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Kenneth Rexroth

December 22, 1905, marks the birthday of Bohemian poet Kenneth Rexroth, who was born in South Bend, Indiana.  His father was a wholesale drug salesman, and Rexroth was offered a position in the business that would eventually have catapulted him to a top executive spot.  He considered the offer for several days before finally turning it down in favor of pursuing a career as an artist.

The only problem was that Rexroth didn't know what kind of artist he wanted to be.  Finally, in the 1920s, he set off on a journey up the southern tip of Lake Michigan to Chicago, where he fell into a West Side artistic community.  He inhabited speakeasies such as the Dill Pickle Club and the Wind Blew Inn, where politics, theater, jazz, and poetry spilled forward nightly.  Rexroth became one of the first poets to read his poetry to the accompaniment of jazz music.

Before long, he became involved in left-wing politics and began to tour the country, speaking from soapboxes on behalf of the radical organization, the International Workers of the World.  He supported his efforts by horse-wrangling, sheep-herding, and selling pamphlets that promoted a cure for constipation.

He eventually settled in San Francisco, where life on the West Coast changed the very nature of his poetry.  While his earlier poems were filled with classical references to Greek mythology and philosophy, his later writings concentrated on everyday life.  He wrote poems about camping trips, restaurants, fly fishing, and love affairs.

In the 1950's, San Francisco became a Mecca for disgruntled artists.  Rexroth held an open house, and Beat poets Allen Ginsberg, Jack Kerouac, Lawrence Ferlinghetti, and Gary Snyder showed up.  Rexroth became their poetic mentor, organizing the lauded Six Gallery reading in 1955 where many of the original Beat Poets read their works in public. 

It was the first public reading by several of them, some of whom had not met before.  Nearly 150 people attended, and Jack Kerouac, who had been invited to read but declined, collected money from the guests and ran out to fetch three jugs of California burgundy, which helped to "loosen up" the audience.  The Gallery, once an auto-repair shop, was decorated with starkly surrealistic sculptures built from wooden orange crates and plaster of Paris.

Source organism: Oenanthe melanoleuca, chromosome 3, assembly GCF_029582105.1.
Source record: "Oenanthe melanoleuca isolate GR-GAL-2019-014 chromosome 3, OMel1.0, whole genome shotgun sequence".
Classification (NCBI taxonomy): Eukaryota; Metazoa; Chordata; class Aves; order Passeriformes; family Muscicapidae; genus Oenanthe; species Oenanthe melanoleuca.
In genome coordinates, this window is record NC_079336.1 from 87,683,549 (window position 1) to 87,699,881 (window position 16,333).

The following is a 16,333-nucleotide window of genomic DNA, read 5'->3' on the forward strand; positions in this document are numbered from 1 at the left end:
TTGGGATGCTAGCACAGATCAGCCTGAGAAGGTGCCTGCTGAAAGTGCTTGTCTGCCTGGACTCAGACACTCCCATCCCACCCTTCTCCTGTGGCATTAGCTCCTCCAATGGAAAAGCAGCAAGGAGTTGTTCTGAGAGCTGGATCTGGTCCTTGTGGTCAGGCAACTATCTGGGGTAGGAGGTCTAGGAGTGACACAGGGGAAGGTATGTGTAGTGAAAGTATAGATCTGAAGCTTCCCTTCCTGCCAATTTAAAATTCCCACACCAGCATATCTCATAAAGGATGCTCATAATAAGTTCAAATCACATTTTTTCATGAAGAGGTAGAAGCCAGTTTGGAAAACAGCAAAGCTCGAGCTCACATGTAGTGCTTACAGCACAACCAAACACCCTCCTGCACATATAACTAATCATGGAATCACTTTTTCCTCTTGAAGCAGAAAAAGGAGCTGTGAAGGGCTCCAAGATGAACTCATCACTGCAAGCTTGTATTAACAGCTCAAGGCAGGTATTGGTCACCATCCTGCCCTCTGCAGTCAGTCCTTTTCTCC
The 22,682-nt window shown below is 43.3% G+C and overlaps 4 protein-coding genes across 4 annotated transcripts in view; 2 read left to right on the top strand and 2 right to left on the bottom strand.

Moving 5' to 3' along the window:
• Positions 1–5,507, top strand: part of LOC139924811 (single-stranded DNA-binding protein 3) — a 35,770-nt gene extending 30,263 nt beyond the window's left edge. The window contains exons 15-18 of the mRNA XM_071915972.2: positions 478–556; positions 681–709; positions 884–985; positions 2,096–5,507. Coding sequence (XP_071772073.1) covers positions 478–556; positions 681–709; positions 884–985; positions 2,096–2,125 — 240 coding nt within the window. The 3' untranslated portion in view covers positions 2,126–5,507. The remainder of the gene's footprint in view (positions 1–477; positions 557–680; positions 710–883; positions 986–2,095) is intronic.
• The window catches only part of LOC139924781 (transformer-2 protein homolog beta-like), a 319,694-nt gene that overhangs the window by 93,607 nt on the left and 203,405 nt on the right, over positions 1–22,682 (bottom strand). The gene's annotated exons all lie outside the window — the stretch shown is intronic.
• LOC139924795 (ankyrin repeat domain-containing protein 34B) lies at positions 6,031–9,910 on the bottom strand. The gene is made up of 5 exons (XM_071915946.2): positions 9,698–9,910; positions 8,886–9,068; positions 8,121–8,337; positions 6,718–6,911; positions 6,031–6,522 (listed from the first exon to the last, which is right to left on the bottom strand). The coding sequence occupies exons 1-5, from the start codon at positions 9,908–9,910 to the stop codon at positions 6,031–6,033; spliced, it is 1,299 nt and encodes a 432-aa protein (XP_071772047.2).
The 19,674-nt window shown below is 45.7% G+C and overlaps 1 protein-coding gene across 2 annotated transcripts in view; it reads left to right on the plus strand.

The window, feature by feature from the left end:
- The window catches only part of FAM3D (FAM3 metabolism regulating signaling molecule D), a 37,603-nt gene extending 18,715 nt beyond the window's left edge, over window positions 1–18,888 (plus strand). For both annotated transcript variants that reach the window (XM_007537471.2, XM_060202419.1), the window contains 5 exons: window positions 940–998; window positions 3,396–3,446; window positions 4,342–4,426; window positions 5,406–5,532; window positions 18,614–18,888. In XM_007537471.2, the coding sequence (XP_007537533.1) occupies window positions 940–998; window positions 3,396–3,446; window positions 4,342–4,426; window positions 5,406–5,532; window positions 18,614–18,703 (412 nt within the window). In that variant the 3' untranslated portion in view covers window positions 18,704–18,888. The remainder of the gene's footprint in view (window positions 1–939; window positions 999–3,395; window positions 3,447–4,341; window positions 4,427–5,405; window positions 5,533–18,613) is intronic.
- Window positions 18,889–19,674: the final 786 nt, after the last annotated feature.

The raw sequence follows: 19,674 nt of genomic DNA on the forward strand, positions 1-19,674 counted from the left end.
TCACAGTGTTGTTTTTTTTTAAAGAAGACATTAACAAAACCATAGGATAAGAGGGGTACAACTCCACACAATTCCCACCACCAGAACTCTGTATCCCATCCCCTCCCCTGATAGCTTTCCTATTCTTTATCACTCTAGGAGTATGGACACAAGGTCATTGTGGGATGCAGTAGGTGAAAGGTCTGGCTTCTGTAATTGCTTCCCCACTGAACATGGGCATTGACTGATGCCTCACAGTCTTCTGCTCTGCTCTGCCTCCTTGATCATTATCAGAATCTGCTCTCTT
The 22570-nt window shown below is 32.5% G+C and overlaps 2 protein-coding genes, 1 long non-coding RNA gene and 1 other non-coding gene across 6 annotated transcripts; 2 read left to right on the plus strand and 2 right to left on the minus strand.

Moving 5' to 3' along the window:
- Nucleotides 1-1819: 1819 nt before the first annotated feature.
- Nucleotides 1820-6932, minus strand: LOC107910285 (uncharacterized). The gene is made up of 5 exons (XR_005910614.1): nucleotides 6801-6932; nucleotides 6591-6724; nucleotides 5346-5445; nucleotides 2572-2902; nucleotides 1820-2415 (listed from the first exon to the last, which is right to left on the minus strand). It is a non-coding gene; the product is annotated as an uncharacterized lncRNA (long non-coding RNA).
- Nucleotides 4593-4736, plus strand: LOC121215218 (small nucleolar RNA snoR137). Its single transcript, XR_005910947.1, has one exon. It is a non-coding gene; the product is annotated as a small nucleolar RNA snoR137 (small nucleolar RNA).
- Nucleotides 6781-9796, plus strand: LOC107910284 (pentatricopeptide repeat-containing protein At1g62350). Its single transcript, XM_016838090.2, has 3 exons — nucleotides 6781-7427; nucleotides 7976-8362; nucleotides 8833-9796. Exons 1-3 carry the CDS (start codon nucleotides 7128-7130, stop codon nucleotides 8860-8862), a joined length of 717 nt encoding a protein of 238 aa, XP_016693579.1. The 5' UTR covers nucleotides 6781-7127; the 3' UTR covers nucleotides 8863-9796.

Philip Lamantia, a moderately well-known Surrealist poet, went onstage first, reading a series of poems by his late friend, John Hoffman, who had just died of a peyote overdose.  Kerouac, in the loosely fictionalized account of the evening he published in The Dharma Bums, mocked Lamantia's "delicate Englishy voice," although he said he later came to know Lamantia better.

Next, poet Michael McClure read Point Lobos: Animism and For the Death of 100 Whales.

Following him, Philip Whalen read Plus Ca Change.

After him, twenty-nine-year-old Allen Ginsberg walked onstage and stole the show with his reading of Howl.  Up until then, he had published little poetry and never before read in public.  He had written Howl in a mad frenzy only weeks earlier, so nobody had yet heard of the revolutionary work with its long unbroken lines of Biblical verse, proclaiming glorious defiance in the face of isolation and disaster. 

Gathering confidence as he went on, Ginsberg began singing the lines like a Jewish cantor, glancing quickly at the manuscript at the beginning of each new line and then delivering it in a single breath.  The crowd was transfixed, and Kerouac, now sitting on the edge of the stage, began shouting, "Go!  Go!"  By the end of the poem (only the first part; the rest had not yet been written), Rexroth was in tears, and Ginsberg had launched what would become the most famous poetic career since the early 19th Century.

Finally, the last reader, Gary Snyder, who had wisely waited for the crowd to settle down before reading his legendary poem, A Berry Feast, unwound a stark and multi-layered celebration of tribal ritual.

At the end of the evening, the poets--basking in the limelight of their own success--gathered for dinner at a Chinese restaurant before going to The Place, one of their favorite after-hours haunts.

By the next morning, word had spread about the enigmatic reading, and the five poets became famous locally.  The entire evening's proceedings were repeated several times to much larger crowds in the coming months.  But it was the first reading at the Six Gallery that crystallized the San Francisco poetry scene and turned several of the young poets, especially Ginsberg, into overnight celebrities.

In Scratching The Beat Surface, Michael McClure wrote of the evening, "In all of our memories no one had been so outspoken in poetry before -- we had gone beyond a point of no return.  None of us wanted to go back to the gray, chill, militaristic silence, to the intellective void -- to the land without poetry -- to the spiritual drabness.  We wanted to make it new and we wanted to invent it and the process of it as we went into it.  We wanted voice and we wanted vision."

As a result of that evening, Rexroth became known as the Godfather of the Beat Generation.  Although he never regarded himself as one of them, he had become inexorably tied to the Beat Generation within the collective mind of America, although he had difficult accepting the notion.

"I've never understood why I'm [considered] a member of the avant-garde," he said.  "...I [just] try to say, as simply as I can, the simplest and most profound experiences of my life."

Rexroth went on to publish more than fifty books of poetry and critical essays in his lifetime, including The Signature of All Things (1950) and Saucy Limericks and Christmas Cheer (1980).  The Complete Poems of Kenneth Rexroth was published in 2002.

Kenneth Rexroth died on June 6, 1982, in Montecito, California.

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